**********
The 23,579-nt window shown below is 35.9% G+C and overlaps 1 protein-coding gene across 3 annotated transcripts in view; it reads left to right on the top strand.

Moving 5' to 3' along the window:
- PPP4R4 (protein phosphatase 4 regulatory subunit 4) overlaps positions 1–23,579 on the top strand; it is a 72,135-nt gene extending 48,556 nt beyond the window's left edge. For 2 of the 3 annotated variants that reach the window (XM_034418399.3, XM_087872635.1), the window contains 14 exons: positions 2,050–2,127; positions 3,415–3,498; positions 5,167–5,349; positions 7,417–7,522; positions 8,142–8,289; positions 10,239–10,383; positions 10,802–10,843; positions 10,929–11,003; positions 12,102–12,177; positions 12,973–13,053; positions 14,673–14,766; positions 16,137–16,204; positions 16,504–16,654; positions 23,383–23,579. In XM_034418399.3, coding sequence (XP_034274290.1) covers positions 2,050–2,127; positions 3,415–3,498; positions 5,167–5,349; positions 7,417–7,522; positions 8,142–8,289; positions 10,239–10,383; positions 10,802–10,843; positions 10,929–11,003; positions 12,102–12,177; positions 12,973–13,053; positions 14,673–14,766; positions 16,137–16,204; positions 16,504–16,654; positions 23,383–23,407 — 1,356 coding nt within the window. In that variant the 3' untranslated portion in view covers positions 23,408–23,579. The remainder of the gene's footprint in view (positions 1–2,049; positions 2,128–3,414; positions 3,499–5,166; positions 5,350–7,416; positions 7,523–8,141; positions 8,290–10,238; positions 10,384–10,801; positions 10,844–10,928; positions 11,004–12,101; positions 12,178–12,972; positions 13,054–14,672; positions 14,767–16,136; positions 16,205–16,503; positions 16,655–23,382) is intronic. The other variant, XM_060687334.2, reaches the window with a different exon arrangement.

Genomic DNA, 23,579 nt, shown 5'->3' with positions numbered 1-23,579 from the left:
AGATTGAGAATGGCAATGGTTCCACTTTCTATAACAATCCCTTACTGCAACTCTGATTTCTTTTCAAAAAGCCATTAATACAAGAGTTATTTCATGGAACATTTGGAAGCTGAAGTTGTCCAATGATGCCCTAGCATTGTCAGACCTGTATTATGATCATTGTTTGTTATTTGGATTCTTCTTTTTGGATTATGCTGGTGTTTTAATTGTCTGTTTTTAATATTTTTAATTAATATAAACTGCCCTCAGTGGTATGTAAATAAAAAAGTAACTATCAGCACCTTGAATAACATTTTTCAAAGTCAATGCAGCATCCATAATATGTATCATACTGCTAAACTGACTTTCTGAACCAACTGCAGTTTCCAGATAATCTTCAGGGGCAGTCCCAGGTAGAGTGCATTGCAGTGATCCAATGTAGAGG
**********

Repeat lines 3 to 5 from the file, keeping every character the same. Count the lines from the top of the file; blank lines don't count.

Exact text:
- PPP4R4 (protein phosphatase 4 regulatory subunit 4) overlaps positions 1–23,579 on the top strand; it is a 72,135-nt gene extending 48,556 nt beyond the window's left edge. For 2 of the 3 annotated variants that reach the window (XM_034418399.3, XM_087872635.1), the window contains 14 exons: positions 2,050–2,127; positions 3,415–3,498; positions 5,167–5,349; positions 7,417–7,522; positions 8,142–8,289; positions 10,239–10,383; positions 10,802–10,843; positions 10,929–11,003; positions 12,102–12,177; positions 12,973–13,053; positions 14,673–14,766; positions 16,137–16,204; positions 16,504–16,654; positions 23,383–23,579. In XM_034418399.3, coding sequence (XP_034274290.1) covers positions 2,050–2,127; positions 3,415–3,498; positions 5,167–5,349; positions 7,417–7,522; positions 8,142–8,289; positions 10,239–10,383; positions 10,802–10,843; positions 10,929–11,003; positions 12,102–12,177; positions 12,973–13,053; positions 14,673–14,766; positions 16,137–16,204; positions 16,504–16,654; positions 23,383–23,407 — 1,356 coding nt within the window. In that variant the 3' untranslated portion in view covers positions 23,408–23,579. The remainder of the gene's footprint in view (positions 1–2,049; positions 2,128–3,414; positions 3,499–5,166; positions 5,350–7,416; positions 7,523–8,141; positions 8,290–10,238; positions 10,384–10,801; positions 10,844–10,928; positions 11,004–12,101; positions 12,178–12,972; positions 13,054–14,672; positions 14,767–16,136; positions 16,205–16,503; positions 16,655–23,382) is intronic. The other variant, XM_060687334.2, reaches the window with a different exon arrangement.

Genomic DNA, 23,579 nt, shown 5'->3' with positions numbered 1-23,579 from the left:
AGATTGAGAATGGCAATGGTTCCACTTTCTATAACAATCCCTTACTGCAACTCTGATTTCTTTTCAAAAAGCCATTAATACAAGAGTTATTTCATGGAACATTTGGAAGCTGAAGTTGTCCAATGATGCCCTAGCATTGTCAGACCTGTATTATGATCATTGTTTGTTATTTGGATTCTTCTTTTTGGATTATGCTGGTGTTTTAATTGTCTGTTTTTAATATTTTTAATTAATATAAACTGCCCTCAGTGGTATGTAAATAAAAAAGTAACTATCAGCACCTTGAATAACATTTTTCAAAGTCAATGCAGCATCCATAATATGTATCATACTGCTAAACTGACTTTCTGAACCAACTGCAGTTTCCAGATAATCTTCAGGGGCAGTCCCAGGTAGAGTGCATTGCAGTGATCCAATGTAGAGG